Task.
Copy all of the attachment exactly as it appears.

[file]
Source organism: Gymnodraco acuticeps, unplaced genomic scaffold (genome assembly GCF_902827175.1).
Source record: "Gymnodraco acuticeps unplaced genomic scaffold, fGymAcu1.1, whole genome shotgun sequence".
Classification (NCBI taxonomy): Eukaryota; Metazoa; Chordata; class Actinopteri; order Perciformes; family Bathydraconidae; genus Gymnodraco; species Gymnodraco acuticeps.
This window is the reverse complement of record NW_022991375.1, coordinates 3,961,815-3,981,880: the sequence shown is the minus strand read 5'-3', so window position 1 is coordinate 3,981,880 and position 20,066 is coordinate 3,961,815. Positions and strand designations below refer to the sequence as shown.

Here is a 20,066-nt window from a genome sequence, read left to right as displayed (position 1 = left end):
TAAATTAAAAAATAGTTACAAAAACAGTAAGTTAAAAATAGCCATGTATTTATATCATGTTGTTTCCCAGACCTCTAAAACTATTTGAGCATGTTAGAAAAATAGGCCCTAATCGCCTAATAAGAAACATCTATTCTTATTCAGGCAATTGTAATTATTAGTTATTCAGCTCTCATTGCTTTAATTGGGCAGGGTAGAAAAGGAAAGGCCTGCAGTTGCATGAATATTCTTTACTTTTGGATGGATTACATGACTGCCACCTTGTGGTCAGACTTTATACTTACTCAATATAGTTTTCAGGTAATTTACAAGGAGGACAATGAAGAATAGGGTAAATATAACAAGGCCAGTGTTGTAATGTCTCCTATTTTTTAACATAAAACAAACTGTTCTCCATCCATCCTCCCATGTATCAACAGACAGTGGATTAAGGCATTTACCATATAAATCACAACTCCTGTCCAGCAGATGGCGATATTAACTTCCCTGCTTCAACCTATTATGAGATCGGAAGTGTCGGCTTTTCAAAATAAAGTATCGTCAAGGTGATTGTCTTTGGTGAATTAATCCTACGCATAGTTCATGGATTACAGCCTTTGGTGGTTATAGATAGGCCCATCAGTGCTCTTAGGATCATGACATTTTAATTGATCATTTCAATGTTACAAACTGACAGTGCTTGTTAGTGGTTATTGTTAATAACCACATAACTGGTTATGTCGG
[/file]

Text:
Source organism: Gymnodraco acuticeps, unplaced genomic scaffold (genome assembly GCF_902827175.1).
Source record: "Gymnodraco acuticeps unplaced genomic scaffold, fGymAcu1.1, whole genome shotgun sequence".
Classification (NCBI taxonomy): Eukaryota; Metazoa; Chordata; class Actinopteri; order Perciformes; family Bathydraconidae; genus Gymnodraco; species Gymnodraco acuticeps.
This window is the reverse complement of record NW_022991375.1, coordinates 3,961,815-3,981,880: the sequence shown is the minus strand read 5'-3', so window position 1 is coordinate 3,981,880 and position 20,066 is coordinate 3,961,815. Positions and strand designations below refer to the sequence as shown.

Here is a 20,066-nt window from a genome sequence, read left to right as displayed (position 1 = left end):
TAAATTAAAAAATAGTTACAAAAACAGTAAGTTAAAAATAGCCATGTATTTATATCATGTTGTTTCCCAGACCTCTAAAACTATTTGAGCATGTTAGAAAAATAGGCCCTAATCGCCTAATAAGAAACATCTATTCTTATTCAGGCAATTGTAATTATTAGTTATTCAGCTCTCATTGCTTTAATTGGGCAGGGTAGAAAAGGAAAGGCCTGCAGTTGCATGAATATTCTTTACTTTTGGATGGATTACATGACTGCCACCTTGTGGTCAGACTTTATACTTACTCAATATAGTTTTCAGGTAATTTACAAGGAGGACAATGAAGAATAGGGTAAATATAACAAGGCCAGTGTTGTAATGTCTCCTATTTTTTAACATAAAACAAACTGTTCTCCATCCATCCTCCCATGTATCAACAGACAGTGGATTAAGGCATTTACCATATAAATCACAACTCCTGTCCAGCAGATGGCGATATTAACTTCCCTGCTTCAACCTATTATGAGATCGGAAGTGTCGGCTTTTCAAAATAAAGTATCGTCAAGGTGATTGTCTTTGGTGAATTAATCCTACGCATAGTTCATGGATTACAGCCTTTGGTGGTTATAGATAGGCCCATCAGTGCTCTTAGGATCATGACATTTTAATTGATCATTTCAATGTTACAAACTGACAGTGCTTGTTAGTGGTTATTGTTAATAACCACATAACTGGTTATGTCGG